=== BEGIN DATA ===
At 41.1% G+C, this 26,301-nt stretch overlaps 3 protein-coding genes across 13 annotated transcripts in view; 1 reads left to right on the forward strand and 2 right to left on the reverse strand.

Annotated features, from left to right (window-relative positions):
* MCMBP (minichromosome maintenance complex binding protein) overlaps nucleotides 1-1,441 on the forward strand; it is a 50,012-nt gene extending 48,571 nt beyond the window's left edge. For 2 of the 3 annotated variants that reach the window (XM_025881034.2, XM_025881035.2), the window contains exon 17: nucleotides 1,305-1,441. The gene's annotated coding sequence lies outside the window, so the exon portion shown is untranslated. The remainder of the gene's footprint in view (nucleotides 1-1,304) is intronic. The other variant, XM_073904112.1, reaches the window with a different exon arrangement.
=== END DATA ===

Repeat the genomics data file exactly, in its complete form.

At 41.1% G+C, this 26,301-nt stretch overlaps 3 protein-coding genes across 13 annotated transcripts in view; 1 reads left to right on the forward strand and 2 right to left on the reverse strand.

Annotated features, from left to right (window-relative positions):
* MCMBP (minichromosome maintenance complex binding protein) overlaps nucleotides 1-1,441 on the forward strand; it is a 50,012-nt gene extending 48,571 nt beyond the window's left edge. For 2 of the 3 annotated variants that reach the window (XM_025881034.2, XM_025881035.2), the window contains exon 17: nucleotides 1,305-1,441. The gene's annotated coding sequence lies outside the window, so the exon portion shown is untranslated. The remainder of the gene's footprint in view (nucleotides 1-1,304) is intronic. The other variant, XM_073904112.1, reaches the window with a different exon arrangement.